Getting involved

The day you bring your baby home will probably be one of the biggest moments of your life. It can be pretty surreal when you carry them inside for the first time – what happens now?! 

The best way to build your confidence as a dad is to get stuck in and give it a go. This will also help you work as a team and take some of the load off your partner.

1. Get hands on from the beginning

Take responsibility for daily baby care – stuff like dressing, feeding and bathing your baby, changing nappies and settling them down. ‘Learning by doing’ is the best way to develop your skills and confidence.

It’s also important to have some one-on-one time that’s about just you and your baby. Give them your full attention, you’ll have theirs, and you can really tune in to each other. This gives the two of you a chance to connect and bond.

2. Share the load

Some dads assume that their partners are just naturally better at baby-handling skills. But caring for a baby is really about practice – and your partner might have more opportunities to hone these skills. That’s why it’s so important for you to get involved.

You’ll get more comfortable handling your baby and feel like a natural in no time.

3. Remember that it’s okay to be a dad (not a mum)

As you get into your role as a dad, you might find that your style of parenting and how you interact with your baby is very different from your partner’s. Dads can have different ways of bonding, nurturing and caring for their kids – and this variation is really good for babies.

Having different ideas about how to do things can cause tension for some couples. And given that most of us are hard-wired to think our way is best, this can take a bit of negotiation and compromise. Babies are pretty adaptable, so don’t get too hung up on doing everything the same every time.

4. Talk about what’s changed

However much you’ve planned things out in your head or imagined what it’ll be like when your baby arrives, nothing can really prepare you for the vomit-splattered reality. The first few weeks can be especially exhausting as you’re both learning and adjusting to your baby’s needs (and each other’s) while also trying to hold things together on zero sleep.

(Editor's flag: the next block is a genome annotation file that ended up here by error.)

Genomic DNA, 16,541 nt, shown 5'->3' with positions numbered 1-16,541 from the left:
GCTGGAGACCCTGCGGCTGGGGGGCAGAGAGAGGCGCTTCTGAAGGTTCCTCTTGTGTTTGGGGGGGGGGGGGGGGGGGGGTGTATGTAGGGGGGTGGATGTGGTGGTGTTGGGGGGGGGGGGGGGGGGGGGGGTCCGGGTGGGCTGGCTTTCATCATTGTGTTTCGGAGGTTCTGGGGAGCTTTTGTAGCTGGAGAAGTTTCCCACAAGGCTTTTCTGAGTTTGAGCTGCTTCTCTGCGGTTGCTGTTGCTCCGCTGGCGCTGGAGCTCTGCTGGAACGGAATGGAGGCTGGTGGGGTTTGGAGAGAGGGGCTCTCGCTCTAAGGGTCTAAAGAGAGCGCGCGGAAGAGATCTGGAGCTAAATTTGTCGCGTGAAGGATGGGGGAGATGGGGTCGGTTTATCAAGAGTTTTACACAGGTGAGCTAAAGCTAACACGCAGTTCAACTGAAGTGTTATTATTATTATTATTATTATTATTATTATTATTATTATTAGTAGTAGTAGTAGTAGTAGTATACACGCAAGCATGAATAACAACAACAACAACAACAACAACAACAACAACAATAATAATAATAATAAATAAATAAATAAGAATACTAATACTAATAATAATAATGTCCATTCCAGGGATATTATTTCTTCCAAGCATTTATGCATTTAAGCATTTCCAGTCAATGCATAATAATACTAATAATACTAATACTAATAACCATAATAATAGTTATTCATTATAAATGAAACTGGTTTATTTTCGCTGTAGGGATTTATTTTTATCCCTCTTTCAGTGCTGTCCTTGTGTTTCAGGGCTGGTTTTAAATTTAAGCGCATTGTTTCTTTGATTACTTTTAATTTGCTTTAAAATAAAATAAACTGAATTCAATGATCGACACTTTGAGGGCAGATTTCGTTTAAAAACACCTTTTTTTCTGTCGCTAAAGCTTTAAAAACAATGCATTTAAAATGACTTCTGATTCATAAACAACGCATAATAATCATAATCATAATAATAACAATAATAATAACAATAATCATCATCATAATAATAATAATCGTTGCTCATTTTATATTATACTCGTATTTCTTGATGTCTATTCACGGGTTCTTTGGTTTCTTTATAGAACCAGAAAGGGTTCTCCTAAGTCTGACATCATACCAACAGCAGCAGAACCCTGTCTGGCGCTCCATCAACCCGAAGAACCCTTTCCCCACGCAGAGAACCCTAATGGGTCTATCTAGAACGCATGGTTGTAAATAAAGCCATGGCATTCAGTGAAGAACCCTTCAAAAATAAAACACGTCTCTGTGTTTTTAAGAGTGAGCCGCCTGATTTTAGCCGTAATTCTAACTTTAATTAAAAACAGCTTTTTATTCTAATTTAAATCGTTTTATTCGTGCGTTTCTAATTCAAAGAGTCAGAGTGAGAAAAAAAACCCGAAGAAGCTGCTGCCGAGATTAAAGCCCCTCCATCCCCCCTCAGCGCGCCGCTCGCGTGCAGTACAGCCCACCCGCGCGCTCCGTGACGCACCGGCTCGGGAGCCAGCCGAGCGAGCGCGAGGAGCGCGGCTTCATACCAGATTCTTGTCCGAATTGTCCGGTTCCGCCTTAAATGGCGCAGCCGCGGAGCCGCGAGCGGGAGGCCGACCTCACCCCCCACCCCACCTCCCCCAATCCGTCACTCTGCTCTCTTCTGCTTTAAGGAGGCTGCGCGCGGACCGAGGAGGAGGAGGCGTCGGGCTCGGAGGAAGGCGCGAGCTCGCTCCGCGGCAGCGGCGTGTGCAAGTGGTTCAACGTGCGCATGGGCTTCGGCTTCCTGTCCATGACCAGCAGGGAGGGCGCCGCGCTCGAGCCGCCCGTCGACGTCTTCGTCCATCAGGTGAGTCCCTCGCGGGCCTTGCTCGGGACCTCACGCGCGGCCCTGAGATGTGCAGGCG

You might find some more subtle changes too – these may include your changing identity, how you feel about your work, and your relationship with your extended family and friends.

Take the time to talk with your partner about these big changes – what each of you miss about your old life, and the ways in which your new life is harder than you expected. Having this conversation doesn’t mean that you’re not good and willing parents, but it gives you an opportunity to acknowledge the changes you’re both grappling with.

5. Be patient - bonding can take time

Many dads don’t feel an instant bond with their baby. It can help to view it like any other relationship you’ve been in. Closeness takes time. You’re still getting to know your baby – and they're still getting to know you.

Besides, it can be hard to feel close to someone when they're screaming in your face.

When things don’t go as planned

Having a difficult or traumatic birth or needing more medical intervention than you’d hoped can be distressing for both parents. Some dads have vivid memories of seeing their partner in pain or feelings of distress that are hard to shake, but think they have to push these aside to support their partner. These feelings may not go away on their own and can intensify over time, and it’s OK to talk about it.

Debriefing with someone you feel comfortable with or a health professional can be a helpful way of processing what has happened.

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